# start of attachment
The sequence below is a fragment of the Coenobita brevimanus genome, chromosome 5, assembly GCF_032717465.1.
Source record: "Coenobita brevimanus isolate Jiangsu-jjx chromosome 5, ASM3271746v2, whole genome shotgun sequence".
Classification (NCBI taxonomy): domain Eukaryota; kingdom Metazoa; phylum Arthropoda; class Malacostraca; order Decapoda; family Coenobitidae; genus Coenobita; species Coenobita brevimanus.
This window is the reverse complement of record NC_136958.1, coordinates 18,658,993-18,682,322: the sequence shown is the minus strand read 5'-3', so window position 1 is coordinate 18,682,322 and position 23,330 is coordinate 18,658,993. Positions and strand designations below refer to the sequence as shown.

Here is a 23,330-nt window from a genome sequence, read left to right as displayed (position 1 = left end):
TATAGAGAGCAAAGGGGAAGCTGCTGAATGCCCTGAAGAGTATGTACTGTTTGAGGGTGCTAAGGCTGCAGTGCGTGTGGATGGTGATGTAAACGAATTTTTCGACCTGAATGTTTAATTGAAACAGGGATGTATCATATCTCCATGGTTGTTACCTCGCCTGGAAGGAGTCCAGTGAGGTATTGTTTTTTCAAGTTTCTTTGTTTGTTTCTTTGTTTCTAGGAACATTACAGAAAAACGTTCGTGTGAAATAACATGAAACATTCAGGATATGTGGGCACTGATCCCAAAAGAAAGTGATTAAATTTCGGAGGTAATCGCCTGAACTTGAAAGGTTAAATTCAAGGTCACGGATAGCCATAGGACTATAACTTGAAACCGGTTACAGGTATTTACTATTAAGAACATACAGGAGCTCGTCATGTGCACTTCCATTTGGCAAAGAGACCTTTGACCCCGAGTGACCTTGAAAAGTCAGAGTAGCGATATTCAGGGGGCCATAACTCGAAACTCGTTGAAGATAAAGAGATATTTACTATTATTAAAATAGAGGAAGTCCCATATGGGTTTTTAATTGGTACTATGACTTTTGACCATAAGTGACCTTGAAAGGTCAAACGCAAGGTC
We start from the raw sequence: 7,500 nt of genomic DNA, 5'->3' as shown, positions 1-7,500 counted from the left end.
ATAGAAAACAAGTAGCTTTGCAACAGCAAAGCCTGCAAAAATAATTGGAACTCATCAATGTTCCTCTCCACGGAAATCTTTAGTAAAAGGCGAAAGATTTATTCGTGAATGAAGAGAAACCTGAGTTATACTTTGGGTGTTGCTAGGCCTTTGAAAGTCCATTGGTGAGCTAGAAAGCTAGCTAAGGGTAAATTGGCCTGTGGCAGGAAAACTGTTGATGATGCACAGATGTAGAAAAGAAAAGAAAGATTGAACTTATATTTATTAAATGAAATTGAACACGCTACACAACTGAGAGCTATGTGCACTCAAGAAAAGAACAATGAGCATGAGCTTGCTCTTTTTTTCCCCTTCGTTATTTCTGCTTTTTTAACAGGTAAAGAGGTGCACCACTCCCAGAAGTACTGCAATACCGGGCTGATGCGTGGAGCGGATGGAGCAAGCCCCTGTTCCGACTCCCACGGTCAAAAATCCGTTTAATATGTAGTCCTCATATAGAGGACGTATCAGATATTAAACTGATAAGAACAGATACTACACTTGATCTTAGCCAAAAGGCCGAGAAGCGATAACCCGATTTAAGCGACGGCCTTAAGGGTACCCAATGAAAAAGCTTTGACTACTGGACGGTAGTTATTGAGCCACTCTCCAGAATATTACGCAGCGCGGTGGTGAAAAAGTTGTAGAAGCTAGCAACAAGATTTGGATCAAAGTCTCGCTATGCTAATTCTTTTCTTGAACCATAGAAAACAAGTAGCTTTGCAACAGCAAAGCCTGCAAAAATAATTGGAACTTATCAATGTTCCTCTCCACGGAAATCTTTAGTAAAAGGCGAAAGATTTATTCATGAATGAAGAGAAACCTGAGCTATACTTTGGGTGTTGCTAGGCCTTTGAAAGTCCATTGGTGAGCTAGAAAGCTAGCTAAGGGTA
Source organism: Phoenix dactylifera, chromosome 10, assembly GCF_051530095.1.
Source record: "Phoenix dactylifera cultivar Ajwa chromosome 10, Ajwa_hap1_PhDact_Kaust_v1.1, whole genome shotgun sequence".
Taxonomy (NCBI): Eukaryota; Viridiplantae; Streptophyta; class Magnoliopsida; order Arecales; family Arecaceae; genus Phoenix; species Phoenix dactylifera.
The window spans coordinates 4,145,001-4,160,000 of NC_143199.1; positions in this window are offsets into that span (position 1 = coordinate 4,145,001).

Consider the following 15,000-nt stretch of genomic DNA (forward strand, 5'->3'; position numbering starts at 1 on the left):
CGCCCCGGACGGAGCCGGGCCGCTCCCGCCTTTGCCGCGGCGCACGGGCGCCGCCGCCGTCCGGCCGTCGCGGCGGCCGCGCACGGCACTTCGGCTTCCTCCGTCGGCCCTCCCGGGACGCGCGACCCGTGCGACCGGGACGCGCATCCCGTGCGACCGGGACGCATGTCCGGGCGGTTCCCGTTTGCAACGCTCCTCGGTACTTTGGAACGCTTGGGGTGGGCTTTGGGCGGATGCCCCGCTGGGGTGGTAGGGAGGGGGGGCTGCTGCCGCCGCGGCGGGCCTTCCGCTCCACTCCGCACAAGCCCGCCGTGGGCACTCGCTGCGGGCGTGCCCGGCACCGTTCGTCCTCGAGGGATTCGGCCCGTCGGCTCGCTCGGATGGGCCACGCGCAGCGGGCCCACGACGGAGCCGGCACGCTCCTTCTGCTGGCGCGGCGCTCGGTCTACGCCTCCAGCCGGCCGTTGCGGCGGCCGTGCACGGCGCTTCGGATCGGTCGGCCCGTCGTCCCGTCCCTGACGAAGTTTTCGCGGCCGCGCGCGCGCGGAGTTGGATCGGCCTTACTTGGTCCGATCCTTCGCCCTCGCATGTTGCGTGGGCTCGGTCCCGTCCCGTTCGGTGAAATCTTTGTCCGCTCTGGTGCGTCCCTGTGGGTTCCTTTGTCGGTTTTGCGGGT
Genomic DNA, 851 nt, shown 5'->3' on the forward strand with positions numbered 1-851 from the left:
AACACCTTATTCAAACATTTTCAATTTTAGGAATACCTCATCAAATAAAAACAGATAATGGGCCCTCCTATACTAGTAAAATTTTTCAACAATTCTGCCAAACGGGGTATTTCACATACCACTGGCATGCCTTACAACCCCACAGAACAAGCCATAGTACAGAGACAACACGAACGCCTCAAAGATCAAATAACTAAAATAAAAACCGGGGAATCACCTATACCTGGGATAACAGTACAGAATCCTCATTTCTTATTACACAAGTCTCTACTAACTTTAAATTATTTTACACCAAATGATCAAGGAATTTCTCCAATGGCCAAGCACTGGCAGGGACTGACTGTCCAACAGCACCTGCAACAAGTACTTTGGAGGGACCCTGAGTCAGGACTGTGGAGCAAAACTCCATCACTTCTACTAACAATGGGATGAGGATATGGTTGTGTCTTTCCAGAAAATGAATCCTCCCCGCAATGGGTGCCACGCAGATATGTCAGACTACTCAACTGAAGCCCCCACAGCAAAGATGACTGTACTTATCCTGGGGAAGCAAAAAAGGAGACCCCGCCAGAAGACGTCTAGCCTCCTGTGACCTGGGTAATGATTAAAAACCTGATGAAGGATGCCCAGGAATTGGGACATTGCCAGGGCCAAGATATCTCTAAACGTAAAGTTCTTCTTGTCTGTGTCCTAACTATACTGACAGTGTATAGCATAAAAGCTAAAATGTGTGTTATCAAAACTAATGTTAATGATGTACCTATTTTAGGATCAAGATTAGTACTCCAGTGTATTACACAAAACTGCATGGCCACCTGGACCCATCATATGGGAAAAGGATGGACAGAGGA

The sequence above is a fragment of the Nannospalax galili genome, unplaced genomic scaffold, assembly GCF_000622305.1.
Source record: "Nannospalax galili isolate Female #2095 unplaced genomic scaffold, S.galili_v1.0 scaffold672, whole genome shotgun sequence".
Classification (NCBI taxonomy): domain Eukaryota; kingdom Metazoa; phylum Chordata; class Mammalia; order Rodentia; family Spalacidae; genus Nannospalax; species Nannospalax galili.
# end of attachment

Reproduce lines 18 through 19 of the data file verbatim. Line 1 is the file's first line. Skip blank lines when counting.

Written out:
Source record: "Nannospalax galili isolate Female #2095 unplaced genomic scaffold, S.galili_v1.0 scaffold672, whole genome shotgun sequence".
Classification (NCBI taxonomy): domain Eukaryota; kingdom Metazoa; phylum Chordata; class Mammalia; order Rodentia; family Spalacidae; genus Nannospalax; species Nannospalax galili.